Saturday January 31, 2009 matinee - On a strikingly clear but bitterly cold afternoon, Abi Stafford brought a breath of Spring to the FLOWER FESTIVAL pas de deux, dancing with light-hearted charm and precise footwork. She found a nice touch of flirtatiousness, and who wouldn't want to flirt with the Spanish heart-throb Gonzalo Garcia, ever the dashing cavalier? They compliment each other so well. (Abi's headshot by Paul Kolnik).
Yes, there really is a Genzano and this is what it looks like during the annual flower festival.
In LA STRAVAGANZA it was good to see Rachel Rutherford (above) onstage again as the curious waif who gets abducted. Robert Fairchild has assumed Benjamin Millepied's role, and both here and in LIFECASTING today Rob displayed both the technical and physical prowess and the ever-deepening artistry which I feel certain makes him destined to enter the ranks of the principals in the near future. In their complex synchronized duet, Rob and Craig Hall moved fluidly but with an edge; Rob's duet with Rachel seemed almost tender and questioning until - wham! - he starts man-handling her and then spirits her into the shadows. Sean Suozzi made a very effective debut as the third 'Vermeer' boy, and everyone in the cast captured the feeling of this dark and very unusual work perfectly. An extra curtain call for Rachel, Rob and Craig was well-deserved indeed.
The AFTER THE RAIN pas de deux as danced by Wendy Whelan and Sebastien Marcovici (above) again held the audience in an enthralled state; the two dancers and the musicians - Jean Ingraham (violin) and Alan Moverman (piano) - created an intimate, dreamlike atmosphere. In the Spring we will be seeing the complete ballet from which this duet is drawn.
LIFECASTING is not an 'easy' ballet either to watch or - I would imagine - to dance. It calls for the viewer to be attentively engaged at every moment, and today I realized that the more closely you observe it the more you will see. The dancers really have nothing else like this in the repertoire as a frame of reference, but they dance with great control and power. Rob Fairchild's solo work is incredible as are three partnerships: Ashley Bouder with Craig Hall, Maria Kowroski with Amar Ramasar, and Kaitlyn Gilliland with Adrian Danchig-Waring. Sterlin Hyltin, Georgina Pazcoguin, Christian Tworzyanski and Antonio Carmena all look great in this ballet, making me wish the choreographer had given them more to do. The audience today seemed quite receptive to this complex work. (Above photo: Robert Fairchild by Paul Kolnik).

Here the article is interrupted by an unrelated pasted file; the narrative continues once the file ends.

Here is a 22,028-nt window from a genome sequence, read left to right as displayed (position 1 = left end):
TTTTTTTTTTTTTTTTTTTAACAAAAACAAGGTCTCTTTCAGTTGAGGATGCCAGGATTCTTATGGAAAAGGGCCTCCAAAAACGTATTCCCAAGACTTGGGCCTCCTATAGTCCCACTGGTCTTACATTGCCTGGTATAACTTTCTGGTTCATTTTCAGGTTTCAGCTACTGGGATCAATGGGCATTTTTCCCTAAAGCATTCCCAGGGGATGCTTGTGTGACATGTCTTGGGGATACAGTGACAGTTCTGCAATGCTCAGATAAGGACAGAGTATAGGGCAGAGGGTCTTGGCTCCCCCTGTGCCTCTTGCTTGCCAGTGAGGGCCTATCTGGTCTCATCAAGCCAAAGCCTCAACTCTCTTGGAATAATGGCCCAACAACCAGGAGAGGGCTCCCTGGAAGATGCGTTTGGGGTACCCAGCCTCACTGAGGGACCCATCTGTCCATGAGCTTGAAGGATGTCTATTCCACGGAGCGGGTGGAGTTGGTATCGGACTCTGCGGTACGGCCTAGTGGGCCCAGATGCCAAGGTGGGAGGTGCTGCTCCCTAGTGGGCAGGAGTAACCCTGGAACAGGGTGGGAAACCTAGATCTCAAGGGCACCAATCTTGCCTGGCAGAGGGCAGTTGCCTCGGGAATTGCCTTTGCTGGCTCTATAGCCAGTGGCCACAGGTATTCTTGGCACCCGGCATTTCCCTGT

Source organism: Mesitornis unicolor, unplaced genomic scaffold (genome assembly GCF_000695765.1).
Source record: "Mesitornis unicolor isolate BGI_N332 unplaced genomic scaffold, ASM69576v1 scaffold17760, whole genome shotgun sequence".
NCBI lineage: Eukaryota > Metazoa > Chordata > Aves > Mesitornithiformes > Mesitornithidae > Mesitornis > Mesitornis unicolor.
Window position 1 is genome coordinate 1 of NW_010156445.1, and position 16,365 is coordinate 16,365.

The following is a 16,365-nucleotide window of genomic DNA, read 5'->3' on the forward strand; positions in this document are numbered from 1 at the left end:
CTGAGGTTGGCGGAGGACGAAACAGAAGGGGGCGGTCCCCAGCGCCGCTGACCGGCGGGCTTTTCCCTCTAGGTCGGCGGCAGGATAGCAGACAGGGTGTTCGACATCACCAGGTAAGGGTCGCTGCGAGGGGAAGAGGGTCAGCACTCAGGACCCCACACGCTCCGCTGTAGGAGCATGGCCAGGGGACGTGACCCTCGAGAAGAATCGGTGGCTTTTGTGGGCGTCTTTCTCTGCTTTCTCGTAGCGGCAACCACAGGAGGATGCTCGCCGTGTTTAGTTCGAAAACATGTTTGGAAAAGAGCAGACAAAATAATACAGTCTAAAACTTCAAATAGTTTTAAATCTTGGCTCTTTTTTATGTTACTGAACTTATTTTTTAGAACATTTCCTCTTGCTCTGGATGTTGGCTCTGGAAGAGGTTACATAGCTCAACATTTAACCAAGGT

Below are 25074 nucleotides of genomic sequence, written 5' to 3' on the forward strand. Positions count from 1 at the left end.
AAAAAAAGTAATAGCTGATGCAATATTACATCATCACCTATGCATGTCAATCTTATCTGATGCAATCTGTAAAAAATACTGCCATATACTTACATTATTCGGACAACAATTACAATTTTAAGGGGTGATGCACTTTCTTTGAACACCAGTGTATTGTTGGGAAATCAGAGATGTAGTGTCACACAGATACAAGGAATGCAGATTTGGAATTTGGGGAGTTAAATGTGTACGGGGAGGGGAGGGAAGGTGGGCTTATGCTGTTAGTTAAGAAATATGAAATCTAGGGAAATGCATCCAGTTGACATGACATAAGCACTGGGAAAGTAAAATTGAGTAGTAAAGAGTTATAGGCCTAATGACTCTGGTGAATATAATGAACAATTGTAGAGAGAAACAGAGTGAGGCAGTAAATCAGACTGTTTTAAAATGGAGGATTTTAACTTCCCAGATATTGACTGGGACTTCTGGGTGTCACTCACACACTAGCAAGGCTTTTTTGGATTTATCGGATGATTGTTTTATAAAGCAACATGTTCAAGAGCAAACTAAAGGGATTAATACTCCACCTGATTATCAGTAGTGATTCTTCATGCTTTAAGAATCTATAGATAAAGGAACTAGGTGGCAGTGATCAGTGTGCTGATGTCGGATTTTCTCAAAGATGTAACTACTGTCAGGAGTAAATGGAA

I'd been debating whether to see the final performance of this programme on Tuesday (February 3) and today's THEME AND VARIATIONS sealed the deal: I could not imagine being anywhere else. The whole Company - the grand demi-couples and the superb corps all in their luscious costumes - provided a bejeweled setting for a stellar role debut from Tiler Peck and her equally brilliant cavalier, Joaquin de Luz. Although both Tiler and Joaquin are among the smaller dancers in the Company they are also among the biggest talents and between their technical bravura and their radiant personalities, THEME looked really smashing today. Between the two of them, Tiler and Joaquin must have reeled off a gazillion pirouettes - to say nothing of Tiler's big balance - but it was in the adagio surprisingly where they made their most memorable impression. Dancing in perfect harmony, they seemed to 'sing' the music - like a love duet from some lost Tchaikovsky opera. (Photo: Tiler Peck by Kyle Froman/Vail Festival).
Many of the faithful were on hand this afternoon - including Rhona from Saratoga - and THEME was a real treat. And so was running into Kristin Sloan, who has more exciting films in the works.